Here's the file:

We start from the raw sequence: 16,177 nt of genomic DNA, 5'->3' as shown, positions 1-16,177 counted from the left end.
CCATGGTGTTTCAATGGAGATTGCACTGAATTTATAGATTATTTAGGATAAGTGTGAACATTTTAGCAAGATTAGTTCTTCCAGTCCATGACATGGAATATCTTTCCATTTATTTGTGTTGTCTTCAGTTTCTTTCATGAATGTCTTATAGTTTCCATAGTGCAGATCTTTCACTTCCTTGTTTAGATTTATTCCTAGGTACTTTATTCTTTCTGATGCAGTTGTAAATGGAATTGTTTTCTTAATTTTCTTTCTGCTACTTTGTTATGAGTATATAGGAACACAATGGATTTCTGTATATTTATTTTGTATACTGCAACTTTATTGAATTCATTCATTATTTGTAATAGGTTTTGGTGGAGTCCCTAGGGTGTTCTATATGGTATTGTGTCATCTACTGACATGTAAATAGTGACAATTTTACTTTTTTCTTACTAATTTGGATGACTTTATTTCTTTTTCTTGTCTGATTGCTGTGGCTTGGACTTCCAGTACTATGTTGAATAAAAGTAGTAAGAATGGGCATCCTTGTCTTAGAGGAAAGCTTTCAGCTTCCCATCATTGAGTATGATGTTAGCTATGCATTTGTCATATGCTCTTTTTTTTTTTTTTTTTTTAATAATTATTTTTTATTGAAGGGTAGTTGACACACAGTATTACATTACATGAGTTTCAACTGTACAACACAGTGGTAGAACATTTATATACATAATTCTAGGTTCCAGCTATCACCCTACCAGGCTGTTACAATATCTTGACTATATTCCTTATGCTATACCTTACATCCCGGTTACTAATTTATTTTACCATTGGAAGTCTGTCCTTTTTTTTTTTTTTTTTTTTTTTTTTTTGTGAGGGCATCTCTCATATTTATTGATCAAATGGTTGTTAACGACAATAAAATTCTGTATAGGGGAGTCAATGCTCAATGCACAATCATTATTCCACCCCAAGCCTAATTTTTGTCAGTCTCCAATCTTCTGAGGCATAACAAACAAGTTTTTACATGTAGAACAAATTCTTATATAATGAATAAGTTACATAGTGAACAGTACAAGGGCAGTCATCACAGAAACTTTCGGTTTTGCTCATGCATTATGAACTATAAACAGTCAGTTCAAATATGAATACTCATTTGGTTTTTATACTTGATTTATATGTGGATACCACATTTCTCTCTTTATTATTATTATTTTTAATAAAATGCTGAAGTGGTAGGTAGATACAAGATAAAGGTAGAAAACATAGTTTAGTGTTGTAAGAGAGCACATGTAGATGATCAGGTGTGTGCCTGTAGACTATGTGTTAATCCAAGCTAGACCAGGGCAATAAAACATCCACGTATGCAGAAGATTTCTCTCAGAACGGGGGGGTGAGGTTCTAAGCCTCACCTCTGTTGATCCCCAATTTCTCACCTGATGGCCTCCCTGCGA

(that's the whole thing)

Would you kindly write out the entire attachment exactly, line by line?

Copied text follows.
We start from the raw sequence: 16,177 nt of genomic DNA, 5'->3' as shown, positions 1-16,177 counted from the left end.
CCATGGTGTTTCAATGGAGATTGCACTGAATTTATAGATTATTTAGGATAAGTGTGAACATTTTAGCAAGATTAGTTCTTCCAGTCCATGACATGGAATATCTTTCCATTTATTTGTGTTGTCTTCAGTTTCTTTCATGAATGTCTTATAGTTTCCATAGTGCAGATCTTTCACTTCCTTGTTTAGATTTATTCCTAGGTACTTTATTCTTTCTGATGCAGTTGTAAATGGAATTGTTTTCTTAATTTTCTTTCTGCTACTTTGTTATGAGTATATAGGAACACAATGGATTTCTGTATATTTATTTTGTATACTGCAACTTTATTGAATTCATTCATTATTTGTAATAGGTTTTGGTGGAGTCCCTAGGGTGTTCTATATGGTATTGTGTCATCTACTGACATGTAAATAGTGACAATTTTACTTTTTTCTTACTAATTTGGATGACTTTATTTCTTTTTCTTGTCTGATTGCTGTGGCTTGGACTTCCAGTACTATGTTGAATAAAAGTAGTAAGAATGGGCATCCTTGTCTTAGAGGAAAGCTTTCAGCTTCCCATCATTGAGTATGATGTTAGCTATGCATTTGTCATATGCTCTTTTTTTTTTTTTTTTTTTAATAATTATTTTTTATTGAAGGGTAGTTGACACACAGTATTACATTACATGAGTTTCAACTGTACAACACAGTGGTAGAACATTTATATACATAATTCTAGGTTCCAGCTATCACCCTACCAGGCTGTTACAATATCTTGACTATATTCCTTATGCTATACCTTACATCCCGGTTACTAATTTATTTTACCATTGGAAGTCTGTCCTTTTTTTTTTTTTTTTTTTTTTTTTTTTGTGAGGGCATCTCTCATATTTATTGATCAAATGGTTGTTAACGACAATAAAATTCTGTATAGGGGAGTCAATGCTCAATGCACAATCATTATTCCACCCCAAGCCTAATTTTTGTCAGTCTCCAATCTTCTGAGGCATAACAAACAAGTTTTTACATGTAGAACAAATTCTTATATAATGAATAAGTTACATAGTGAACAGTACAAGGGCAGTCATCACAGAAACTTTCGGTTTTGCTCATGCATTATGAACTATAAACAGTCAGTTCAAATATGAATACTCATTTGGTTTTTATACTTGATTTATATGTGGATACCACATTTCTCTCTTTATTATTATTATTTTTAATAAAATGCTGAAGTGGTAGGTAGATACAAGATAAAGGTAGAAAACATAGTTTAGTGTTGTAAGAGAGCACATGTAGATGATCAGGTGTGTGCCTGTAGACTATGTGTTAATCCAAGCTAGACCAGGGCAATAAAACATCCACGTATGCAGAAGATTTCTCTCAGAACGGGGGGGTGAGGTTCTAAGCCTCACCTCTGTTGATCCCCAATTTCTCACCTGATGGCCTCCCTGCGA